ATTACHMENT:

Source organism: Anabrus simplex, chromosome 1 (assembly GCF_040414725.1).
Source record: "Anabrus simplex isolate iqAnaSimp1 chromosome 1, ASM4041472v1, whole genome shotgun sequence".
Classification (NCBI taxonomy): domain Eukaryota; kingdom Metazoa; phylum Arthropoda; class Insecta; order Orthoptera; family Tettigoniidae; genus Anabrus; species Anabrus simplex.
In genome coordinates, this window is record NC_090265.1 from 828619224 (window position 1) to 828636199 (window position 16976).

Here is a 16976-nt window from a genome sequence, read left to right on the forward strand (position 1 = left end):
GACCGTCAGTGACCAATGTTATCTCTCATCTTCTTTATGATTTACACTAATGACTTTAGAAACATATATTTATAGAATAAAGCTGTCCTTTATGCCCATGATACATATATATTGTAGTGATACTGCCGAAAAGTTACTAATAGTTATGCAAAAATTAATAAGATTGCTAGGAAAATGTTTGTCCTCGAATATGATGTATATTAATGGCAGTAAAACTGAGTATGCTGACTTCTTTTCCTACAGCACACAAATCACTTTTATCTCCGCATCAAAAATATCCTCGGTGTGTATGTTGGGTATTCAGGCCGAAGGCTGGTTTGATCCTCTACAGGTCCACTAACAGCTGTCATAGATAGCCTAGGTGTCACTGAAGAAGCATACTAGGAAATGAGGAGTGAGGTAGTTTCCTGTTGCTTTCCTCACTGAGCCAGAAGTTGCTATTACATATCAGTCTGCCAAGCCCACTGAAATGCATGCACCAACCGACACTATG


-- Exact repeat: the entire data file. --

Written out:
Source organism: Anabrus simplex, chromosome 1 (assembly GCF_040414725.1).
Source record: "Anabrus simplex isolate iqAnaSimp1 chromosome 1, ASM4041472v1, whole genome shotgun sequence".
Classification (NCBI taxonomy): domain Eukaryota; kingdom Metazoa; phylum Arthropoda; class Insecta; order Orthoptera; family Tettigoniidae; genus Anabrus; species Anabrus simplex.
In genome coordinates, this window is record NC_090265.1 from 828619224 (window position 1) to 828636199 (window position 16976).

Here is a 16976-nt window from a genome sequence, read left to right on the forward strand (position 1 = left end):
GACCGTCAGTGACCAATGTTATCTCTCATCTTCTTTATGATTTACACTAATGACTTTAGAAACATATATTTATAGAATAAAGCTGTCCTTTATGCCCATGATACATATATATTGTAGTGATACTGCCGAAAAGTTACTAATAGTTATGCAAAAATTAATAAGATTGCTAGGAAAATGTTTGTCCTCGAATATGATGTATATTAATGGCAGTAAAACTGAGTATGCTGACTTCTTTTCCTACAGCACACAAATCACTTTTATCTCCGCATCAAAAATATCCTCGGTGTGTATGTTGGGTATTCAGGCCGAAGGCTGGTTTGATCCTCTACAGGTCCACTAACAGCTGTCATAGATAGCCTAGGTGTCACTGAAGAAGCATACTAGGAAATGAGGAGTGAGGTAGTTTCCTGTTGCTTTCCTCACTGAGCCAGAAGTTGCTATTACATATCAGTCTGCCAAGCCCACTGAAATGCATGCACCAACCGACACTATG